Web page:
Google drops ‘mobile friendly’ label
Google is dropping ‘mobile friendly’ from its search results after revealing that 85 per cent of sites now meet the criteria.
The algorithm that prioritises mobile optimised sites still remains, but it will no longer show in search results – a move that Google describes as being to ‘declutter’ results.
Users can still test if a site is mobile friendly by using Google’s mobile friendly test tool.
Facebook algorithm now picks trends
Facebook’s trending topics sidebar is now entirely algorithm based, after the social network removed the human editors who had been writing the chart since it launched in 2014.
The descriptions of each topic have also disappeared, as Facebook moves its trending stories on to a personalised scale, where users are served trending topics based on their own likes, location and pages they interact with.
The move comes after Facebook was criticised in America for political bias in its trending topics.
Unlock extra goodies on twitter
Twitter has introduced a new service for advertisers, called ‘Instant Unlock Cards’.
The option incentivises users to tweet by offering access to ‘locked’ content such as a video or celebrity interview once a tweet is sent.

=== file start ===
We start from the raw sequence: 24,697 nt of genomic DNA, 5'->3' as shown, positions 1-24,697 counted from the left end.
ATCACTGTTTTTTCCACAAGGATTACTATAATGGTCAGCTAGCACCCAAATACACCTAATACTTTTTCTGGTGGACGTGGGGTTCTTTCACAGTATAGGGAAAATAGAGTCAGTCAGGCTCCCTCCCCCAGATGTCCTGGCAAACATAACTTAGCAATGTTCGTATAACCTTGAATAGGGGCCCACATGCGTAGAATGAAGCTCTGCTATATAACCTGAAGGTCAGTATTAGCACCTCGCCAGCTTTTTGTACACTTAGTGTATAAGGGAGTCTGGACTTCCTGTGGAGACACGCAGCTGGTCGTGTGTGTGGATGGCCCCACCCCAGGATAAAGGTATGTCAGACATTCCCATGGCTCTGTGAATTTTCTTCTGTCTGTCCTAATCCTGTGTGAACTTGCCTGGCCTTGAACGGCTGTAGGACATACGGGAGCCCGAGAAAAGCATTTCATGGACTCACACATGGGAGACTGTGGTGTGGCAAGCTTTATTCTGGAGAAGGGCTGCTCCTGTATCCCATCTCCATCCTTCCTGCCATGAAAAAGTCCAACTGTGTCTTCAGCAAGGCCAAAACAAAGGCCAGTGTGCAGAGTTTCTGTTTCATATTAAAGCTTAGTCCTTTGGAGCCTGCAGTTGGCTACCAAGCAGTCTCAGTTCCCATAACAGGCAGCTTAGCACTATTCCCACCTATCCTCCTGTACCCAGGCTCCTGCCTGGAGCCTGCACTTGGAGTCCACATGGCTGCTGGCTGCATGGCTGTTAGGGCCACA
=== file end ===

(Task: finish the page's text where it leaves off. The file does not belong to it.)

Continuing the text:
This is something that is not allowed on Facebook, where advertisers cannot motivate a user with the promise of extra content if they share a post.
However, twitter’s faster pace and waterfall may mean this approach pays off and is not intrusive.
Snapchat gives up its data to advertisers
Fast-growing platform Snapchat is moving into behavioural targeting to offer advertisers more options.
Data on users and the content they interact with will allow Snapchat advertisers to reach their target audiences.
This option is being made available before the end of the year as Snapchat continues its rapid expansion. It only began accepting any form of advertising in 2014.
LinkedIn #loves the hashtag
LinkedIn has announced that it now supports hashtags in posts to aid search functionality.
However, the function has only been added to LinkedIn’s app and not the desktop version of the business social network.
This is due to the fact that the majority of LinkedIn’s traffic is now coming from mobile – even though this may prove an irritation to users to switch between devices.